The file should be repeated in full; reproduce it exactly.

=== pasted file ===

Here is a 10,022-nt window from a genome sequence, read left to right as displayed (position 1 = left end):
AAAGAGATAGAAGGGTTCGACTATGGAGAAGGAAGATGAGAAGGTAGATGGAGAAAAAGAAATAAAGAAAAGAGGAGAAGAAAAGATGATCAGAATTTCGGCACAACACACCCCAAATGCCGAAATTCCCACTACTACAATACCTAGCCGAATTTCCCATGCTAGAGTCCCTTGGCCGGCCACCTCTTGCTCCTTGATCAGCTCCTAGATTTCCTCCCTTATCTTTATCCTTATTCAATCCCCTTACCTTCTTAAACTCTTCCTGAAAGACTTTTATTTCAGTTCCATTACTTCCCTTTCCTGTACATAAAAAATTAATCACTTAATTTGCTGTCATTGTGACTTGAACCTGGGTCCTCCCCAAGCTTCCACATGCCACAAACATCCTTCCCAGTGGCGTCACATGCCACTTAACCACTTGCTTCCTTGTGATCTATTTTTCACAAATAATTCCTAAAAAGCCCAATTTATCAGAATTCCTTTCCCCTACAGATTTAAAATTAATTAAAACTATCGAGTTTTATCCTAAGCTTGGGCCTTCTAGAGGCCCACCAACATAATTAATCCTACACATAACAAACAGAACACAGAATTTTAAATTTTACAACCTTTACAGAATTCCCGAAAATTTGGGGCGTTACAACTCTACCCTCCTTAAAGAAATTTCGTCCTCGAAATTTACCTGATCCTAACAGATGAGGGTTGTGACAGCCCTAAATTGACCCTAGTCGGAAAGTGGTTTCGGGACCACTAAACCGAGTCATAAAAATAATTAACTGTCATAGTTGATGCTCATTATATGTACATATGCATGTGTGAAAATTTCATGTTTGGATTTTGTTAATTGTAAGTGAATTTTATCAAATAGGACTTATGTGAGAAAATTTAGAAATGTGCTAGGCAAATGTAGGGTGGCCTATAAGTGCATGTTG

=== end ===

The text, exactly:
Here is a 10,022-nt window from a genome sequence, read left to right as displayed (position 1 = left end):
AAAGAGATAGAAGGGTTCGACTATGGAGAAGGAAGATGAGAAGGTAGATGGAGAAAAAGAAATAAAGAAAAGAGGAGAAGAAAAGATGATCAGAATTTCGGCACAACACACCCCAAATGCCGAAATTCCCACTACTACAATACCTAGCCGAATTTCCCATGCTAGAGTCCCTTGGCCGGCCACCTCTTGCTCCTTGATCAGCTCCTAGATTTCCTCCCTTATCTTTATCCTTATTCAATCCCCTTACCTTCTTAAACTCTTCCTGAAAGACTTTTATTTCAGTTCCATTACTTCCCTTTCCTGTACATAAAAAATTAATCACTTAATTTGCTGTCATTGTGACTTGAACCTGGGTCCTCCCCAAGCTTCCACATGCCACAAACATCCTTCCCAGTGGCGTCACATGCCACTTAACCACTTGCTTCCTTGTGATCTATTTTTCACAAATAATTCCTAAAAAGCCCAATTTATCAGAATTCCTTTCCCCTACAGATTTAAAATTAATTAAAACTATCGAGTTTTATCCTAAGCTTGGGCCTTCTAGAGGCCCACCAACATAATTAATCCTACACATAACAAACAGAACACAGAATTTTAAATTTTACAACCTTTACAGAATTCCCGAAAATTTGGGGCGTTACAACTCTACCCTCCTTAAAGAAATTTCGTCCTCGAAATTTACCTGATCCTAACAGATGAGGGTTGTGACAGCCCTAAATTGACCCTAGTCGGAAAGTGGTTTCGGGACCACTAAACCGAGTCATAAAAATAATTAACTGTCATAGTTGATGCTCATTATATGTACATATGCATGTGTGAAAATTTCATGTTTGGATTTTGTTAATTGTAAGTGAATTTTATCAAATAGGACTTATGTGAGAAAATTTAGAAATGTGCTAGGCAAATGTAGGGTGGCCTATAAGTGCATGTTG